Do we measure respect/disrespect through the race card? The eyes of the ‘white’ man? Because he renders sharing images of massacred ‘white’ people ‘disrespectful’ – do we too extend this to ‘coloured’ people?
Who said sharing images of dead people is disrespectful? This is a matter of life and death – not luxuries. Fooling ourselves in thinking ‘words will suffice’ is like banging out heads with a hammer and pretending that the last four years haven’t happened. Words won’t suffice. Neither will pictures. But pictures will show the world the scale of the tragedy and the plight of refugees – which words may not always deliver. People are not interested in stories. They’re not interested at all, and won’t be unless they’re shocked.
Disrespect is measuring tragedy against tragedy. Disrespect is reducing a plight to a race issue when it is far from anything of such. Disrespect is unwilling to shift from your comfort zone whilst others are drowning. They drown with no voices in an endless sea – and you drown their images with rhetoric on ‘disrespect’. Disrespect is not listening to them – they who tell us ‘the world needs to see!’
Disrespect is accusing others of abusing a cause for their own agenda – when the only agenda on the table is to show the world. The world which doesn’t listen to words – but can’t keep blinding itself to the distressful images of a nation fleeing horror and murder – capsizing on fate on their way to flickering light they desperately sight on the shore.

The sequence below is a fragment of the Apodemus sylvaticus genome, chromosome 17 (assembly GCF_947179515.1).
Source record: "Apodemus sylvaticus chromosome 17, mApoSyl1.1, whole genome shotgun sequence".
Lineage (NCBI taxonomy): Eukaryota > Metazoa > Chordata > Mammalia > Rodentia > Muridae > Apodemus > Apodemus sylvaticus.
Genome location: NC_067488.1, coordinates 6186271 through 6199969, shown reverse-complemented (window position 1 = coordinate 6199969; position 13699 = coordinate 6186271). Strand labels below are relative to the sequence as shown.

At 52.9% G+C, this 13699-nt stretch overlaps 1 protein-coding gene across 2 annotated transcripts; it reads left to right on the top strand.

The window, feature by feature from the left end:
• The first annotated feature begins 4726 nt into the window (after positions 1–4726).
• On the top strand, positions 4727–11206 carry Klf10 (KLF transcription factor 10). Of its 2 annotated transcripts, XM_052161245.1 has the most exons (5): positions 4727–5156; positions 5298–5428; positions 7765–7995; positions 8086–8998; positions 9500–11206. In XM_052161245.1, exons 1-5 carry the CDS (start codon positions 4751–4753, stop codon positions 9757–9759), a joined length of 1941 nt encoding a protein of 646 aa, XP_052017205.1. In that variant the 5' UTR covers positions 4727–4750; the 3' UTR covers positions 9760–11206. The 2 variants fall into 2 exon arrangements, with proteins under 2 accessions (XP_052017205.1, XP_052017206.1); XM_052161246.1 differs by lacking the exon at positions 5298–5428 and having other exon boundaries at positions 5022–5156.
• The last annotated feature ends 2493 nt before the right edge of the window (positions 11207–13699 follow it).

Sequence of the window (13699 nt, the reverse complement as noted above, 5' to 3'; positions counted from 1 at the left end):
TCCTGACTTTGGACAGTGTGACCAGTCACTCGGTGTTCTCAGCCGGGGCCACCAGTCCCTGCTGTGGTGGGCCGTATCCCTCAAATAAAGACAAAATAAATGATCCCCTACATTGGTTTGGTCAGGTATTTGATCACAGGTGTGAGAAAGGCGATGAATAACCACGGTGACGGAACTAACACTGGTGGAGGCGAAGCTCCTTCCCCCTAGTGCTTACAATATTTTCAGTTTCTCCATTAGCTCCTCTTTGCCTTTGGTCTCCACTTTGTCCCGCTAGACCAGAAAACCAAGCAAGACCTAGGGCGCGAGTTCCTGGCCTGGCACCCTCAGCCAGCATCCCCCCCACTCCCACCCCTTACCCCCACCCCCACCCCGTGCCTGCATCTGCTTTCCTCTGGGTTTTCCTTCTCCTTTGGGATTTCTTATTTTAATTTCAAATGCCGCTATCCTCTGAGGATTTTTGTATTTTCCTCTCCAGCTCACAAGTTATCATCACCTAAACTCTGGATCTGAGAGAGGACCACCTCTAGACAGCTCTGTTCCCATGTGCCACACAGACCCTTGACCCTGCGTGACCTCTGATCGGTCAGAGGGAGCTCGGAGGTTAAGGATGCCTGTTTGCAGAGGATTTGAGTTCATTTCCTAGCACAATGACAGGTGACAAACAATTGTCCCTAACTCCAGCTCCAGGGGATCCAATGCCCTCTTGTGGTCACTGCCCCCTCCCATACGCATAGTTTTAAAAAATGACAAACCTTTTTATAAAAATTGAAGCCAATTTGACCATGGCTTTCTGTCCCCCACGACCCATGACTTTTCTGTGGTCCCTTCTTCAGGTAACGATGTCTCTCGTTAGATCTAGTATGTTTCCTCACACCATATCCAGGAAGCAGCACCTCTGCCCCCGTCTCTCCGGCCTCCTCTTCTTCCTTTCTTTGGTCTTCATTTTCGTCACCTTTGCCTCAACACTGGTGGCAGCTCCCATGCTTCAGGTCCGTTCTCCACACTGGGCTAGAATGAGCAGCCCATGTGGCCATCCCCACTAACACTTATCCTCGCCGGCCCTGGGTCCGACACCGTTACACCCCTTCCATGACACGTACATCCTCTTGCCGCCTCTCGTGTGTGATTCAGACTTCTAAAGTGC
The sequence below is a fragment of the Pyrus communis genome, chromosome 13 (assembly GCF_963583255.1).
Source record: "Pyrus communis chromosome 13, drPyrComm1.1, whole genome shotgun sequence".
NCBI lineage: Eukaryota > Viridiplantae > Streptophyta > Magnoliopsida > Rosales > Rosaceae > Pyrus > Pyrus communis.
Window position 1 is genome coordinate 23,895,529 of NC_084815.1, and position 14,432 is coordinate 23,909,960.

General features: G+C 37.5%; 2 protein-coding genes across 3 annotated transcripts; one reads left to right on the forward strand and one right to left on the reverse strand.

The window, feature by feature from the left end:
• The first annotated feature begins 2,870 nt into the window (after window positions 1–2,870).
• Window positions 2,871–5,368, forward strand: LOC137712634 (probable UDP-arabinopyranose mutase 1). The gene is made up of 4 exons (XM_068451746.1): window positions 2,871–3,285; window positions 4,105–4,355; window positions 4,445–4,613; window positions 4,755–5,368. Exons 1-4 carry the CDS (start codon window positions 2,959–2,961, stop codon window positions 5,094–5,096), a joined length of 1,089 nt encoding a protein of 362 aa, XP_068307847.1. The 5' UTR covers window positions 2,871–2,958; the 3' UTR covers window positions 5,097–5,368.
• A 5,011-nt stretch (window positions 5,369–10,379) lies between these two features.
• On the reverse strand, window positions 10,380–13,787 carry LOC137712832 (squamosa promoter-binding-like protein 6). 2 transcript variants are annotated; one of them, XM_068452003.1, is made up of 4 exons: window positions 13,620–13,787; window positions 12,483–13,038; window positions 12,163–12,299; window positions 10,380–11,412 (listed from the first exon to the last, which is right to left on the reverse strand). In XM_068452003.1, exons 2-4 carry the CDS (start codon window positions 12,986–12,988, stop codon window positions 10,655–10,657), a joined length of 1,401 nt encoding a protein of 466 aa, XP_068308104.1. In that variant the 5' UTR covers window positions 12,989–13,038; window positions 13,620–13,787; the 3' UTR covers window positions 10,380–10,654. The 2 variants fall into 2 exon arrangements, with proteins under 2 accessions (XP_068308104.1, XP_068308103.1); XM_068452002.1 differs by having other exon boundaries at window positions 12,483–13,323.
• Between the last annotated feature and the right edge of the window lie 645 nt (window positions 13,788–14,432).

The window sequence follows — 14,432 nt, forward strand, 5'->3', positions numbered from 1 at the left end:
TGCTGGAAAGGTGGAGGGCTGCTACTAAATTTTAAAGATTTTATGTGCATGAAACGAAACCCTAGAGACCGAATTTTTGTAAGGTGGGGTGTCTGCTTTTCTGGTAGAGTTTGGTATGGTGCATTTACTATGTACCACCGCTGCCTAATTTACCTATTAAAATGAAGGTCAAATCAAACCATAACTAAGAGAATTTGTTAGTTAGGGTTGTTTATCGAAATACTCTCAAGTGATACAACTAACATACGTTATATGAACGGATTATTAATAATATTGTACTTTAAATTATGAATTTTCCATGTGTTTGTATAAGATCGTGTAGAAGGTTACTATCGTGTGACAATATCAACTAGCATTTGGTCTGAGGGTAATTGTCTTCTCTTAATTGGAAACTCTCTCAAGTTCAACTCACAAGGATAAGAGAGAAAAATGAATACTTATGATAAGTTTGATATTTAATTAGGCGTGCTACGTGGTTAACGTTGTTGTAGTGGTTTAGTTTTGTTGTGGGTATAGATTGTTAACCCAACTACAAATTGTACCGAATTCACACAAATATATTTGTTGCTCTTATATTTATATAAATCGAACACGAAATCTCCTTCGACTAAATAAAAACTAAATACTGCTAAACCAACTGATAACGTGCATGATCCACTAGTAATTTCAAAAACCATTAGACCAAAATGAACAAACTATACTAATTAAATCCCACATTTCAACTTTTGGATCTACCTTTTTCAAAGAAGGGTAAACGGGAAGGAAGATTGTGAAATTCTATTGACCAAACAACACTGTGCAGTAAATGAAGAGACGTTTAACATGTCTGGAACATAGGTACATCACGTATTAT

Dehumanisation doesn’t come with ‘sharing pictures repeatedly until it becomes normal’. I see the sky daily and nightly – and almost every hour of my life – yet it never fails to amaze me. Dehumanisation is assuming your argument and your voice are sound and above all rest – dehumanisation is sheltering yourself and others from the brutality inflicting those less privileged than you are – by hiding their images from your sight. Dehumanisation is not giving the boy in the red shirt a voice in his death – when it was the only voice he was ever given in both his life and death. Dehumanisation is you – how fears immunity – you who cares more for you sanity than the lives of children. Dehumanisation is not an image. Perhaps a cartoon – I see the logic in that. But not in a distressful real image.
The topic is an empty one – and yet one which reeks with privilege. From our safety and comfort we discipline others via screens on respect and the laws of humanity. Nobody wants the images to be shared. Nobody wants such images to even exist. Sharing such images shouldn’t be okay. But in the unprecedented situation of desperateness Syrians are now facing, drowning in the hundreds and thousands at closed borders and in vast endless seas – they’re one of the few thing we can work with to change the situation.
Let’s maybe take a step back from our luxuries and look beyond. These people want the world to know. That boy deserved a life. And if in his life he wasn’t granted his basic rights, perhaps his heart-wrenching death sprawled on the shores of Bodrum will spur us to save the lives of thousands of other children.